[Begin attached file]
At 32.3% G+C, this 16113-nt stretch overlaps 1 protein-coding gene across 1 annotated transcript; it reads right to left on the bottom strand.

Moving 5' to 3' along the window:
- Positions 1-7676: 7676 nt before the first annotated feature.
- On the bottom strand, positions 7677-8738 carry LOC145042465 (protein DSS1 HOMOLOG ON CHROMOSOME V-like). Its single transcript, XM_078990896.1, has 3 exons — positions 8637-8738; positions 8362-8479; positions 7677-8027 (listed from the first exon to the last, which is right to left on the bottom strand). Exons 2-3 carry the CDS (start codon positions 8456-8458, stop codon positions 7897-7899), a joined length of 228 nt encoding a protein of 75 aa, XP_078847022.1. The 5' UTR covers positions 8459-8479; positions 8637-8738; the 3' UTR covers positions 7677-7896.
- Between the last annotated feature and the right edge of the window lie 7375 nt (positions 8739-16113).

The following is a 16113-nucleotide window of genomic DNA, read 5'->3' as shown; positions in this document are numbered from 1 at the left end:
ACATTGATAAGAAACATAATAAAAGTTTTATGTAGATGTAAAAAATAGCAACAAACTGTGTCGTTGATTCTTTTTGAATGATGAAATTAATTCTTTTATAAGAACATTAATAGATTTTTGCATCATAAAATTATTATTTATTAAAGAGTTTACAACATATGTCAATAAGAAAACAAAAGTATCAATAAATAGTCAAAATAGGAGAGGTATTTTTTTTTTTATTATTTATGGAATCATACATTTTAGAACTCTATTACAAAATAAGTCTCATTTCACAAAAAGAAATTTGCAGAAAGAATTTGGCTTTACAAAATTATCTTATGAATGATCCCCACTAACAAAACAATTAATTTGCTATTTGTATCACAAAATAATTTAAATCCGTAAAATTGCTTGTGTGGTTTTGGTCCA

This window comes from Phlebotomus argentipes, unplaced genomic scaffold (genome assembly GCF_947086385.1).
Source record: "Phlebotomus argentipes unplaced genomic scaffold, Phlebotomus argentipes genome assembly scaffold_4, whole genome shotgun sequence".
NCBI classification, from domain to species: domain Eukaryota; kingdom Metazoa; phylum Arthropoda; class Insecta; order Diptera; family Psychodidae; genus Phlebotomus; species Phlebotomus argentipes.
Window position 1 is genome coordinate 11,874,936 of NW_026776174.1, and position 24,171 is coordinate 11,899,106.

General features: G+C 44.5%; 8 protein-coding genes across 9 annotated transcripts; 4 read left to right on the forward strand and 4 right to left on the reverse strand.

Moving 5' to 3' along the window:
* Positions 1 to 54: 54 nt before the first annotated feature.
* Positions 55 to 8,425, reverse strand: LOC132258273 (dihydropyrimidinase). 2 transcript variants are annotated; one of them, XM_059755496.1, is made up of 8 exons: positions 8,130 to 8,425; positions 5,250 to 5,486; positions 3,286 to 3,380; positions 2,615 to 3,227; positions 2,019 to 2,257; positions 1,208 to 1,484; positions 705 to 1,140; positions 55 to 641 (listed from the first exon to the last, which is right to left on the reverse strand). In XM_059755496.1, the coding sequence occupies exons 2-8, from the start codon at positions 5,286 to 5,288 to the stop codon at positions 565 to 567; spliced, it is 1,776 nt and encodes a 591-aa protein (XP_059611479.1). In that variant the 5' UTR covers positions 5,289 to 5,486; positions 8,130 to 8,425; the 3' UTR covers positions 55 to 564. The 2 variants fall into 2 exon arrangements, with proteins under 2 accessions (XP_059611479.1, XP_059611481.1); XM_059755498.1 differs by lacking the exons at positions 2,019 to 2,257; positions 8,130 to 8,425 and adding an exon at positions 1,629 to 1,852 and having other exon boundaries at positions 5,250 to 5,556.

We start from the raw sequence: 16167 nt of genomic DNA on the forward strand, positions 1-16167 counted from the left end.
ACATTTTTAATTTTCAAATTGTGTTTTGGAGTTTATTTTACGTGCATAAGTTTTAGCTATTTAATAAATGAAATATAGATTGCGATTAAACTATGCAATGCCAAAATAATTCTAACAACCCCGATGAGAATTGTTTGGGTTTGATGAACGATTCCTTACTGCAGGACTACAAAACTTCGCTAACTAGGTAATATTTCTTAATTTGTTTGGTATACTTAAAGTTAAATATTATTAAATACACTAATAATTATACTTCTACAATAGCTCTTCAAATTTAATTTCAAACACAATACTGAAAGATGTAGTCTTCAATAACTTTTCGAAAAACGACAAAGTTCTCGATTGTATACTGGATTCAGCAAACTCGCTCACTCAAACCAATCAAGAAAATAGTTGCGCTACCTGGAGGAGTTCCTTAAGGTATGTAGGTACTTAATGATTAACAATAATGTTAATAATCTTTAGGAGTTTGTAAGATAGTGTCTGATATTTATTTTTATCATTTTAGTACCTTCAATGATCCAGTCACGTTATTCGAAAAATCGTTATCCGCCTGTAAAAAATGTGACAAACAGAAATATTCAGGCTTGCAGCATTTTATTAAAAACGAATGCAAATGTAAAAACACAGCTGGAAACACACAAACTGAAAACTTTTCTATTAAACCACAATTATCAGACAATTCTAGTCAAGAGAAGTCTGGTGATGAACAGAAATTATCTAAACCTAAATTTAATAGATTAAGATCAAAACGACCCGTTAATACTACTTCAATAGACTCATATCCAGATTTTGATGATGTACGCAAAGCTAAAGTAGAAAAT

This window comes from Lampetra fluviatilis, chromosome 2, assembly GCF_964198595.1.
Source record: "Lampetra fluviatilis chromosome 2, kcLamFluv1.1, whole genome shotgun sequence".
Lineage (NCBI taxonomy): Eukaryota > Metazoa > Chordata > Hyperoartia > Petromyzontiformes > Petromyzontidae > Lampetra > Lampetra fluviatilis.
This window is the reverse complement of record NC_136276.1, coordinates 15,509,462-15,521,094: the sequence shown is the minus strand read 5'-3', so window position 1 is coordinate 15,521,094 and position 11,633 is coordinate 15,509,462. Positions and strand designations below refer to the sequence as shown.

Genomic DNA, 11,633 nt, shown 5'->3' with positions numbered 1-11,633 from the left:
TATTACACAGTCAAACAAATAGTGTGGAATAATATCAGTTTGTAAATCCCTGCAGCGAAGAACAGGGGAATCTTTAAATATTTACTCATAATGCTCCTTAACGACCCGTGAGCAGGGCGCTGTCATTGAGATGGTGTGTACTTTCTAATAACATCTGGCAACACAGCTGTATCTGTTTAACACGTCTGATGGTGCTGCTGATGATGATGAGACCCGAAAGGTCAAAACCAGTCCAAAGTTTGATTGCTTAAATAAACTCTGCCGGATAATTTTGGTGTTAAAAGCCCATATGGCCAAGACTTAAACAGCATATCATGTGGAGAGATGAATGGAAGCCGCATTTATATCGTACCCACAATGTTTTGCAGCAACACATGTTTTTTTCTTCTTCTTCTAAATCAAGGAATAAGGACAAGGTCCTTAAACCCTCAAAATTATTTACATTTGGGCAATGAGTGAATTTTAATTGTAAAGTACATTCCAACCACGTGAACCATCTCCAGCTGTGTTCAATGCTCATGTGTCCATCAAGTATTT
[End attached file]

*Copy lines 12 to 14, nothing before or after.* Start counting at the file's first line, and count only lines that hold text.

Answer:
General features: G+C 44.5%; 8 protein-coding genes across 9 annotated transcripts; 4 read left to right on the forward strand and 4 right to left on the reverse strand.

Moving 5' to 3' along the window:
* Positions 1 to 54: 54 nt before the first annotated feature.